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HONORING MY MOTHER | The Spirits of Christmas Past

By Icoy San Pedro

IN no shape nor form has it ever lost its magic. Still, Christmas as seen from the eyes of children up through the tired orbs of the wizened, has strangely stayed the same. Adults may briefly have at times thought of Christmas as losing its touch on them somewhat as they have turned old and jaded. Nevertheless, its unique effect on all peoples, especially when they least expect it, return with a vengeance to surprise them. It is during these moments when the feel of being like children once again receiving their first gifts returns.

Such has been the mystery which surrounds this special occasion. Though borne from one religion, Christmas has still managed to turn all other faiths at pausing briefly and contemplating that a universal serenity is still possible. No fuss, just a faint moment of peace for most people.

My first-born is here from Manila to be with us for Christmas. Although he’s done this many times before, for us all, it will be  the first Christmas without our beloved Papa Ading, our father who would have excitedly welcomed the first yuletide celebration of his latest addition of great-great grandchildren. It will likewise be the second birthday of our eldest brother who has also gone before us.

Likewise for our tiny family, taking my first-born cross country to be with my partner’s relatives is another rare bonding moment for him and his younger bro, they being twin sons of different mothers, as Fogelberg describes their unique relationship.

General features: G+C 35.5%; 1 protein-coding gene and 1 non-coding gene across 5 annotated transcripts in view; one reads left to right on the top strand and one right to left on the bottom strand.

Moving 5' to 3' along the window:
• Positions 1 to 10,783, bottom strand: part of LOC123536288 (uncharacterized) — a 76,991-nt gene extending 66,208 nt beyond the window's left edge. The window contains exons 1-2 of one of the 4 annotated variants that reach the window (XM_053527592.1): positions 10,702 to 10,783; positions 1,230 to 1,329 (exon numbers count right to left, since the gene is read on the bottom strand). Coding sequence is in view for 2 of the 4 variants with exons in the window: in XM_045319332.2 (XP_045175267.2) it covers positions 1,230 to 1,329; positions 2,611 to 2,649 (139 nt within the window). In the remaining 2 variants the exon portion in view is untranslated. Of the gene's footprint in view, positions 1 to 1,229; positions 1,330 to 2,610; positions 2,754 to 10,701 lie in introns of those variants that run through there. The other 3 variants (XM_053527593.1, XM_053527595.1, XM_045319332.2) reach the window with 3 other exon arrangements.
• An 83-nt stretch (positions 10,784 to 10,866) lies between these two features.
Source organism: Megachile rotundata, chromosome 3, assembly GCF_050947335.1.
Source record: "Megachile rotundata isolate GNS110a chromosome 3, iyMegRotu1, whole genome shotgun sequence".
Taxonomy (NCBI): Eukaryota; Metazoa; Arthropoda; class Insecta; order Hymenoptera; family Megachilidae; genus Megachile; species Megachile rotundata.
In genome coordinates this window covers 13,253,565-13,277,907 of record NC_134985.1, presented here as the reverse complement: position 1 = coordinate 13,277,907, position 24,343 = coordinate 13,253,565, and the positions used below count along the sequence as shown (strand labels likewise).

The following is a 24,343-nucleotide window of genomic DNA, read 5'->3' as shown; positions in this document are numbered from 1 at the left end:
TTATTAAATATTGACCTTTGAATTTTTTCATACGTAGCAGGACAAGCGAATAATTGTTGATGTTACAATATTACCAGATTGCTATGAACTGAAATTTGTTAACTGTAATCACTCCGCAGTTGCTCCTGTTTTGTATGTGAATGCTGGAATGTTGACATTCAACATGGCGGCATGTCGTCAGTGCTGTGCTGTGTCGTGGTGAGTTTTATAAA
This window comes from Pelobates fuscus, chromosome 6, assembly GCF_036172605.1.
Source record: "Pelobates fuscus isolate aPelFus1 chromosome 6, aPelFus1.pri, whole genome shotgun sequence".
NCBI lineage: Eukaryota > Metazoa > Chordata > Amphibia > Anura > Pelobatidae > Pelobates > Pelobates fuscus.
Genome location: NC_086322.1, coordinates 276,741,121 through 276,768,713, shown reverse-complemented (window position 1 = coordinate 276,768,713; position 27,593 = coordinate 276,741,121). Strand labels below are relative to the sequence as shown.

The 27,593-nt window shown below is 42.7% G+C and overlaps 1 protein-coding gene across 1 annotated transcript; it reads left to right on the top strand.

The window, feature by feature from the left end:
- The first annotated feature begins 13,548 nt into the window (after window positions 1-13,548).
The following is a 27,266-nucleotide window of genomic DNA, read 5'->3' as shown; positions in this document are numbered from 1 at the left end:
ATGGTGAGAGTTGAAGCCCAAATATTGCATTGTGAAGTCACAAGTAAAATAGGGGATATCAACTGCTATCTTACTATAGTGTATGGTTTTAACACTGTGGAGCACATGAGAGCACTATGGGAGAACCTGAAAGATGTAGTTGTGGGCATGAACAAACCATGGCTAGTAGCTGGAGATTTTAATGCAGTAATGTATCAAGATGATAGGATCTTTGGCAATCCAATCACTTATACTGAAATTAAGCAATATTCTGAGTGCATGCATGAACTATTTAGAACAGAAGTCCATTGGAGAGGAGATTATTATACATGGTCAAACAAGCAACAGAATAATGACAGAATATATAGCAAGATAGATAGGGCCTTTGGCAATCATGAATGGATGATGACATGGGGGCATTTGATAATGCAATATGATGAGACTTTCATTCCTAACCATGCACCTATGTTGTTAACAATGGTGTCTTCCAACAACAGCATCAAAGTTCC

In all, while Christmas has been unendingly commemorated throughout the centuries via more than a thousand ways and rites, its detailed honoring by different people  of all races have remained as the best among its other enduring charms. While adults have through the years veered away from their gift-receiving mindset to pass that on to their children, the latter in the future pass that on to their next gen. in a sense, it is this continuous flow, while perceived as a trivial exercise bereft of depth, that nonetheless unbreaks our sharing tendencies.

The days past Christmas welcomes the anticipation of a new year ahead; which even to ancient cultures, is perceived as both a renewal and a reawakening. Just like Christmas, this celebration of a new year has not remained the sole property of any one faith. Instead, this anticipation of thanksgiving for continued opportunities despite struggles and life’s many trials, is what keeps us forever humans; always with a gaze forward, facing what lies beyond any uncertain future.


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